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Oral amoxicillin and IV benzyl penicillin have equivalent efficacy for treating pneumonia in previously well children, a study has found.
The researchers said oral treatment allowed children to go home sooner and avoided pain from cannulation, and recommended that “in countries like the UK with universal Haemophilus influenzae type b immunisation coverage and low rates of TB, all but the sickest children with pneumonia (i.e. those meeting our exclusion criteria) should be treated with oral amoxicillin”.
The researchers note that there have been no good-quality studies in the developed world comparing the outcomes of using oral versus intravenous antibiotics in children with community acquired pneumonia (CAP) who are sufficiently unwell to require hospital admission. The aim of their study was to therefore ascertain whether oral amoxicillin was therapeutically equivalent to IV benzylpenicillin in treating paediatric CAP.
Eight UK paediatric centres participated in this open-label equivalence study, in which 246 children with pneumonia requiring hospital admission were randomised to treatment with oral amoxicillin (n=126) or IV benzyl penicillin (n=120). Patients randomised to initial treatment with benzypenicillin were changed to oral amoxicillin on discharge or sooner if the clinical team considered their improvement warranted this (median of six doses of IV given). Doses were taken from Medicines for Children 2001 and treatment in both groups was for a total of seven days.
To be eligible for the study, fever, respiratory symptoms or signs and radiologically confirmed pneumonia had to have been present. Exclusion criteria included wheeze, oxygen saturations <85% in air, shock requiring >20ml/kg fluid resuscitation, immunodeficiency, pleural effusion at presentation requiring drainage, chronic lung condition (excluding asthma), penicillin allergy and age <6 months.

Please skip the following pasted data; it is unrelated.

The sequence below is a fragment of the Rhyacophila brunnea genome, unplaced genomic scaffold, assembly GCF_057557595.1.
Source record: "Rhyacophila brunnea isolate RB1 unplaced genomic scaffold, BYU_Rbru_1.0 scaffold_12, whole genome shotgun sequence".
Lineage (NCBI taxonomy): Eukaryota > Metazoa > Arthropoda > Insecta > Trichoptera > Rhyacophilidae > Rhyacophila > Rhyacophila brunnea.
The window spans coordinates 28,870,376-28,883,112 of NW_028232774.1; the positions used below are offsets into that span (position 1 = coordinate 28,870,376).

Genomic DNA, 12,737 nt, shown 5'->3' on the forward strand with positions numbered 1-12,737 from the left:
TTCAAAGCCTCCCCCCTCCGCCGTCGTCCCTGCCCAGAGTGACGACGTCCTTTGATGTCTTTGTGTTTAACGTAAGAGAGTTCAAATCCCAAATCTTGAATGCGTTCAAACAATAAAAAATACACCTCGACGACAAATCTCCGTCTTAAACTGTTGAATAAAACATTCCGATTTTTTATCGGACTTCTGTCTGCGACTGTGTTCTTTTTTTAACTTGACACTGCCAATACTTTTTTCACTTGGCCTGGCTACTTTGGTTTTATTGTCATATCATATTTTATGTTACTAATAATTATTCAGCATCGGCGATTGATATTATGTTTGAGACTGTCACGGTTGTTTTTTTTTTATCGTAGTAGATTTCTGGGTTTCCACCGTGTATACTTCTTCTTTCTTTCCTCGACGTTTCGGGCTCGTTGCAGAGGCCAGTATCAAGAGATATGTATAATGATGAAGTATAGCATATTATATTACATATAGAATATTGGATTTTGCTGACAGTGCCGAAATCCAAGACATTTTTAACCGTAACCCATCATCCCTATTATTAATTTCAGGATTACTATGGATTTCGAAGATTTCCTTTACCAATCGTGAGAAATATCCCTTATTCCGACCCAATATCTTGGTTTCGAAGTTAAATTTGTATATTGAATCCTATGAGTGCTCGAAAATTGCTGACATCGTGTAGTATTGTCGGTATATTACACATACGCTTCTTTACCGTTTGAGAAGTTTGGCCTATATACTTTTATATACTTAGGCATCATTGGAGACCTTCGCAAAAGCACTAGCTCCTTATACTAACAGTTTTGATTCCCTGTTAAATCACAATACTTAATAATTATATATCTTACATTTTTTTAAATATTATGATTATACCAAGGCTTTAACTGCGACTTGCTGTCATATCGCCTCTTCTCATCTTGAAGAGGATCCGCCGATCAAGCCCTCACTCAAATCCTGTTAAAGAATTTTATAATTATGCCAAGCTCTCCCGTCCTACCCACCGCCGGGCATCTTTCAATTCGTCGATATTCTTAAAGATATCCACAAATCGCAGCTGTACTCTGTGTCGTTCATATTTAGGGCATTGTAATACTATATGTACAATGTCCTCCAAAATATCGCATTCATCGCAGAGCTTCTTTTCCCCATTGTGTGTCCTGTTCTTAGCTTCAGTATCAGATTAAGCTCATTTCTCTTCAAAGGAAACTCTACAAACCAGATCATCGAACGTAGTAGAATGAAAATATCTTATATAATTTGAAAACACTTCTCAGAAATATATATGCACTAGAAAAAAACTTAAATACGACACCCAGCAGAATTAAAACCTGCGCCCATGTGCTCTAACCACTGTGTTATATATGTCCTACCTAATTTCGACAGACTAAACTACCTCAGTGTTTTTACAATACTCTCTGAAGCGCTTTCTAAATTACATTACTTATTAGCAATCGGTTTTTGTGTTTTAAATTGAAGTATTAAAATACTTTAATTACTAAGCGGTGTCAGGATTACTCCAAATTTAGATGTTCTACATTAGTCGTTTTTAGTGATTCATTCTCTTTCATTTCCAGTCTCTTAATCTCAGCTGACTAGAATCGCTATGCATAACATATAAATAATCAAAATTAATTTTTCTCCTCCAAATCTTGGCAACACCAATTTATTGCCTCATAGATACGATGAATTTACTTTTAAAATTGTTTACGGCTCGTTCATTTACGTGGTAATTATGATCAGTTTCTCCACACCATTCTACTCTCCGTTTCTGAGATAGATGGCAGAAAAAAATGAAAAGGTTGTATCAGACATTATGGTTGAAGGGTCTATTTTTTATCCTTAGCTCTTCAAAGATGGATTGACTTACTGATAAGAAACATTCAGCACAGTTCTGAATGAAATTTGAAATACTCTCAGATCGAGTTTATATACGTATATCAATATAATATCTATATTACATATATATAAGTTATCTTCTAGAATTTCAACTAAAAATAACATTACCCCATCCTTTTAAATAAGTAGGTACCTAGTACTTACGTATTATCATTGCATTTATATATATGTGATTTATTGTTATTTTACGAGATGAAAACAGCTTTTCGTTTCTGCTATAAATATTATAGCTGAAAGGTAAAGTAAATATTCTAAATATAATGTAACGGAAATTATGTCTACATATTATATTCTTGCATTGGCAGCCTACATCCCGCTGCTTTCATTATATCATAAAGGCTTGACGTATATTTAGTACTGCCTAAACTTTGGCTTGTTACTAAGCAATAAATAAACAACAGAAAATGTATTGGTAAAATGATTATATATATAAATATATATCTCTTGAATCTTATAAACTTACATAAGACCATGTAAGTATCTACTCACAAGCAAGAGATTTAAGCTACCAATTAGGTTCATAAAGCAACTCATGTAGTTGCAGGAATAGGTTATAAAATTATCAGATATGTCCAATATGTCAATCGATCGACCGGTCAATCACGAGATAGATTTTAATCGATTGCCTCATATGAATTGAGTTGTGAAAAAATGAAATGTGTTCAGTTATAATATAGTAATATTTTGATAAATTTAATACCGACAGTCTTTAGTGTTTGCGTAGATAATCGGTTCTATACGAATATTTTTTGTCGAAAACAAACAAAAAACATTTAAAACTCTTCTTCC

The main findings were as follows (per protocol analyses):
• The time for temperature to settle and oxygen requirement to cease for those needing oxygen was similar in the two groups (median time 1.3 days in the IV group and 1.2 days in the oral group; p=0.03 for equivalence).
• The median time for temperature to remain below 38°C for 24 continuous hours was 1.23 days in the IV group and 1.3 days in the oral group (p=0.0002).
• The median length of hospital stay was shorter in the oral group compared to the IV group (1.77 days versus 2.1 days, respectively, p<0.001).
• Three children in the oral group were changed to IV antibiotics in view of increasing respiratory distress or oxygen requirement. Seven children in the IV group were changed to different IV antibiotics due to ongoing fever.
• Median time to complete resolution of symptoms (defined as not coughing more than prior to the pneumonic illness and energy levels back to normal) was nine days in both groups.
Thorax, published early online 13/6/2007